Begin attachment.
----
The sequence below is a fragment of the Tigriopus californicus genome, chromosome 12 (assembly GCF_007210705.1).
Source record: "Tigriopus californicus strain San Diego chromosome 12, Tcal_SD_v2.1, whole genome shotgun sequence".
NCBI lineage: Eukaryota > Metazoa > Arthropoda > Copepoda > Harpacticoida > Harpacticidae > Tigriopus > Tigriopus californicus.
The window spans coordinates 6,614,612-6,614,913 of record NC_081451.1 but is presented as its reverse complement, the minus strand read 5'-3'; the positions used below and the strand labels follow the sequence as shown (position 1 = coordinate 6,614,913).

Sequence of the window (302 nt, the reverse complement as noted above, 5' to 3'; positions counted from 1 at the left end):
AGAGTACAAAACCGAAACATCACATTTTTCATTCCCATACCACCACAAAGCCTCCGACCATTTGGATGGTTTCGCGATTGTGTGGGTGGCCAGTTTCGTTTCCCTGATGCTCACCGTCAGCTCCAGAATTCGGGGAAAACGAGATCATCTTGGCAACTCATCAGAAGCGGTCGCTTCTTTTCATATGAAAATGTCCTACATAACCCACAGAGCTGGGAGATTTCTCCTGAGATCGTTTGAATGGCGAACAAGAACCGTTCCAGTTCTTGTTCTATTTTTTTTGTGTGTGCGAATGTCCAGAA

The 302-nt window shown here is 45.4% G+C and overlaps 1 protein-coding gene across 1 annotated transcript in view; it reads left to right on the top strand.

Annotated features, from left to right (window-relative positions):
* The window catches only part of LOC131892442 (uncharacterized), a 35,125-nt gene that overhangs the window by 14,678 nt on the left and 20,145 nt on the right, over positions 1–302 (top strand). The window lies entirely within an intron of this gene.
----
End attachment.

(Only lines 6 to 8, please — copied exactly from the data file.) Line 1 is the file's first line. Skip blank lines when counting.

AGAGTACAAAACCGAAACATCACATTTTTCATTCCCATACCACCACAAAGCCTCCGACCATTTGGATGGTTTCGCGATTGTGTGGGTGGCCAGTTTCGTTTCCCTGATGCTCACCGTCAGCTCCAGAATTCGGGGAAAACGAGATCATCTTGGCAACTCATCAGAAGCGGTCGCTTCTTTTCATATGAAAATGTCCTACATAACCCACAGAGCTGGGAGATTTCTCCTGAGATCGTTTGAATGGCGAACAAGAACCGTTCCAGTTCTTGTTCTATTTTTTTTGTGTGTGCGAATGTCCAGAA

The 302-nt window shown here is 45.4% G+C and overlaps 1 protein-coding gene across 1 annotated transcript in view; it reads left to right on the top strand.

Annotated features, from left to right (window-relative positions):